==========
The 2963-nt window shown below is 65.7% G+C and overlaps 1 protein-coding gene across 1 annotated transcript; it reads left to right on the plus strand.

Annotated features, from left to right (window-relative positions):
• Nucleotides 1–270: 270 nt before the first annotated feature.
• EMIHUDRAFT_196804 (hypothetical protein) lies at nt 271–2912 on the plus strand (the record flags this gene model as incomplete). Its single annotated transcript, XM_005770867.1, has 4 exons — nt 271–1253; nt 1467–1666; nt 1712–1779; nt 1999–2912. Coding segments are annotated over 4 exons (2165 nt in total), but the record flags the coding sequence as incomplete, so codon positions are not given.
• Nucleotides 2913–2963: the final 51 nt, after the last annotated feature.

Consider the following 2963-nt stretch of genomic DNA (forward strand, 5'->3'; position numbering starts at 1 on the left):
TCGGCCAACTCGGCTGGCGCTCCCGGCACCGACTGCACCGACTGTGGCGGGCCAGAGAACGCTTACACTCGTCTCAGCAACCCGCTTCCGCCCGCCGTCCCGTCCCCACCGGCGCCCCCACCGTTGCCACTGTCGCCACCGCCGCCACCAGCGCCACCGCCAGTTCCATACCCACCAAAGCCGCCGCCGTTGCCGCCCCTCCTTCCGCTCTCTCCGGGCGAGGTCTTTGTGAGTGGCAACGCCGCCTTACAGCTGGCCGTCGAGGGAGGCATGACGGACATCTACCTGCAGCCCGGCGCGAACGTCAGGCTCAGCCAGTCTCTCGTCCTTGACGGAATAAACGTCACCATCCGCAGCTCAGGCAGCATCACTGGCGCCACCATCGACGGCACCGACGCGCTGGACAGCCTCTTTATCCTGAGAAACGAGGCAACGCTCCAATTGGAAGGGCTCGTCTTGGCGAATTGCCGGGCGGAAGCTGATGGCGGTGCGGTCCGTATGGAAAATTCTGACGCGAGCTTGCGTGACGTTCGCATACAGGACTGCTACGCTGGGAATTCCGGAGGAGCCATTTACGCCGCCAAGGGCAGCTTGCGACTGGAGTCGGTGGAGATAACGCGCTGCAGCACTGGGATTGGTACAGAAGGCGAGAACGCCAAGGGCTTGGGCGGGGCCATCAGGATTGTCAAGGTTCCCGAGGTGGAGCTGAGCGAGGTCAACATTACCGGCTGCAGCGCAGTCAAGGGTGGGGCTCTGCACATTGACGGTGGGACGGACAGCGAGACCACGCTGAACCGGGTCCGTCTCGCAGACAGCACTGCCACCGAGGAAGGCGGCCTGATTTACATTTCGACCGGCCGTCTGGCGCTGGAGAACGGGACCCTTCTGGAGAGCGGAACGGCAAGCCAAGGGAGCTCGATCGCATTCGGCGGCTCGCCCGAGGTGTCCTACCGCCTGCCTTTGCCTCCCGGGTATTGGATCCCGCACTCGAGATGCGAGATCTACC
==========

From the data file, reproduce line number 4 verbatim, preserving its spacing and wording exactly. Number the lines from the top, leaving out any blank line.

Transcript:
• EMIHUDRAFT_196804 (hypothetical protein) lies at nt 271–2912 on the plus strand (the record flags this gene model as incomplete). Its single annotated transcript, XM_005770867.1, has 4 exons — nt 271–1253; nt 1467–1666; nt 1712–1779; nt 1999–2912. Coding segments are annotated over 4 exons (2165 nt in total), but the record flags the coding sequence as incomplete, so codon positions are not given.